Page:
res = subprocess.check_output(['./darknet', 'detector', 'test',
                                   'cfg/', 'cfg/tiny-yolo-voc.cfg',
                                   'tiny-yolo-voc.weights', 'iotapp/data/snapshot.jpg'])
    # Checks if a certain object exists, if true then variable is increment by 1
    for line in res.splitlines():
      if 'person' in line.decode('utf-8'):
        personCount += 1
    timestamp = int(time.time())
    file_path = 'iotapp/data/numberOfObjects_'+str(timestamp)+'.txt'
    file_stream = open(file_path,'w')
    message = '{ "person" : ' + str(personCount) + ' }'
    res = subprocess.check_output(['cp', 'predictions.png',
    for line in res.splitlines():
      print (line)

# sends the specific request which is needed to turn on/off the smart link plug
def sendRequest(threshold, peopleCounted, timestamp):
    global requestLink, status, timeElapsed
    htmlResponse = None
    timeToCompareWith = timestamp
    if(peopleCounted >= threshold and status == 'off'):
        requestLink = PeopleCounter_ON    
        status = 'on'
    if(peopleCounted < threshold and status == 'on'):
        requestLink = PeopleCounter_OFF
        status = 'off'
    print (requestLink)
    body = urllib.urlencode({'value1' : str(peopleCounted)})
    # First time it doesn't send a request to a link, after certain threshold
    if(timeToCompareWith - timeElapsed > timeout):
        request = urllib2.Request(requestLink, body)
        response = urllib2.urlopen(request)
        htmlResponse =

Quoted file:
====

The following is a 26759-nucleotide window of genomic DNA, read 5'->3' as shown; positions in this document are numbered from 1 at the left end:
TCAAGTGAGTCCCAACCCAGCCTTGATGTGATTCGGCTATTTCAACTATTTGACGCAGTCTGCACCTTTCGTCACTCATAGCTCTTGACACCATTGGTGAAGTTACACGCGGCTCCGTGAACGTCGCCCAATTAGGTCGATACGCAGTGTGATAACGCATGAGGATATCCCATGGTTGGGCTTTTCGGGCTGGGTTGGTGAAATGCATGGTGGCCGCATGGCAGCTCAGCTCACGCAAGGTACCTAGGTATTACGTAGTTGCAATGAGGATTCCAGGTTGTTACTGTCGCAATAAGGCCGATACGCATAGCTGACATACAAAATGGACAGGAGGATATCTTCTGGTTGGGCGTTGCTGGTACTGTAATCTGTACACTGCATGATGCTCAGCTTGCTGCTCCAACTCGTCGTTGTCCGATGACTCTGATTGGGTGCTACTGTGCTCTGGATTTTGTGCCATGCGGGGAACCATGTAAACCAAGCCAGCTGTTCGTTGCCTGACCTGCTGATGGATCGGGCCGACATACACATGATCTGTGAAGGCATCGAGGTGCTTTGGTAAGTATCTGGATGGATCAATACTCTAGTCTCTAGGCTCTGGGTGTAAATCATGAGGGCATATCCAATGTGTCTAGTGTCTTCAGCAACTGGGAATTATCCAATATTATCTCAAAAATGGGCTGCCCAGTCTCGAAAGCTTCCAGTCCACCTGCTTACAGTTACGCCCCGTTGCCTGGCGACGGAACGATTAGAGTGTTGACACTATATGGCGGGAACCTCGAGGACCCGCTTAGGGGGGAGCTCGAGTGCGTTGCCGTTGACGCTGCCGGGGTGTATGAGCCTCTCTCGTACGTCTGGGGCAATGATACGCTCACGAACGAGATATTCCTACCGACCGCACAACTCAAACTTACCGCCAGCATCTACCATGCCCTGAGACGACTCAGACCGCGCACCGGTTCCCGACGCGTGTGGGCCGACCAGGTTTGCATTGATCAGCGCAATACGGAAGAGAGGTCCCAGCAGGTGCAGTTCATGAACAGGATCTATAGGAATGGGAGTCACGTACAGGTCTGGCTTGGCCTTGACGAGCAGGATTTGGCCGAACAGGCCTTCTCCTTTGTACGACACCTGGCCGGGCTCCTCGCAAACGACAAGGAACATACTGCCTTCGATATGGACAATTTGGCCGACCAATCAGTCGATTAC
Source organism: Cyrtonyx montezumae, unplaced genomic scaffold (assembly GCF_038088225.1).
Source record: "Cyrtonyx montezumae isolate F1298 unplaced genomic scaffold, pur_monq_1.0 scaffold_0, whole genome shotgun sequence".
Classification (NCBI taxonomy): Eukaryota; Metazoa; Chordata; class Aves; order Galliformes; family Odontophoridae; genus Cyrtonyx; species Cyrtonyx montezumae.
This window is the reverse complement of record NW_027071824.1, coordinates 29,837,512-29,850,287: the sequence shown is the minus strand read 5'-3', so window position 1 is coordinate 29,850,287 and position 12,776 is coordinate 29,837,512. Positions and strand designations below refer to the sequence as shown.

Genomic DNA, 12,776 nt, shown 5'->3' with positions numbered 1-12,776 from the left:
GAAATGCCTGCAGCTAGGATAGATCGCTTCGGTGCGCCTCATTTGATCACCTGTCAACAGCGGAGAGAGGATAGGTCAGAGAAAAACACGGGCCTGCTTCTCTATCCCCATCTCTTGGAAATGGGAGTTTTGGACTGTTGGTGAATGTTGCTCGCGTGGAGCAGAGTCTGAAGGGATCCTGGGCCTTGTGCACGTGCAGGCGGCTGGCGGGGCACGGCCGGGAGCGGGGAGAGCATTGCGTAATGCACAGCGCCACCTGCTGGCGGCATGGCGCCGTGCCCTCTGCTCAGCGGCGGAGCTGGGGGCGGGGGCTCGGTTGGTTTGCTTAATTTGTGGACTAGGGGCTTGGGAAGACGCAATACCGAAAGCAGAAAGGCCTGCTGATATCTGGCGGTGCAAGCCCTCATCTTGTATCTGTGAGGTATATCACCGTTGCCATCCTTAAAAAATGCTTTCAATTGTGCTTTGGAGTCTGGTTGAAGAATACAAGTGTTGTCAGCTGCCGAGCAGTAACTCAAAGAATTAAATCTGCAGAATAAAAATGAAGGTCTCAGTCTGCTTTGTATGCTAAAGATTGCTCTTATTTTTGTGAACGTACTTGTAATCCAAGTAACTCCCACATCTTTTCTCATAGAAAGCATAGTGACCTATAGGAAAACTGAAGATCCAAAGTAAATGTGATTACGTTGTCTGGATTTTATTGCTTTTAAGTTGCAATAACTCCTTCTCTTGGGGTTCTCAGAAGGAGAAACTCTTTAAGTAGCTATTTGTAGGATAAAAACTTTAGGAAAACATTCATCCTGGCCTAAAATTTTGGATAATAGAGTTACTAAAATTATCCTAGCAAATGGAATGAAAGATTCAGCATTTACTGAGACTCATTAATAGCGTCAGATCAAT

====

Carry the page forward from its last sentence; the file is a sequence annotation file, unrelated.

timeElapsed = timeToCompareWith
    return htmlResponse

# Whole loop to keep the program running
while True:
    personCount = 0
    start = timeit.default_timer()
    stop = timeit.default_timer()
    print ('People counted: {}'.format(personCount))
    print (stop - start) # Shows how long it takes to analyze the photo
    html = sendRequest(threshold, personCount, time.time());
    if html:
       print (html)

We ran an node script next to the python script. This script grabs the most recent file with the number of persons counted and sends it to the Oracle IoT Cloud.

// Return only base file name without dir
function getMostRecentFileName(dir) {
    var allFiles = fs.readdirSync(dir);
    var files = allFiles.filter(extension);

    if (files.length > 0) {
        // use underscore for max()
        return _.max(files, function (f) {
            var fullpath = path.join(dir, f);

            // ctime = creation time is used
            // replace with mtime for modification time
            return fs.statSync(fullpath).ctime;
    return '';

We have created a webpage to show the output of the library as you can see in the image below.

PeopleCounterWebpageFinal word

There are a lot of possibilities. For example you can scan queues for their length and open or close more counters accordingly. Or you can count the number of animals passing by so foresters know how many of each kind is living this part of the forest. Another possibility is to measure crowd in an lunch room so colleagues know how busy it is at the lunch room. They can choose to come later if it is too busy.

I want to thank people for contributing to this project: Robert van Mölken, Michael van Gastel and Corien Gruppen. Without them is was not possible to present this project at nlOUG.

This is the end of part one. In part two I will you how we implemented the cloud and activated the red tube. See you in part two!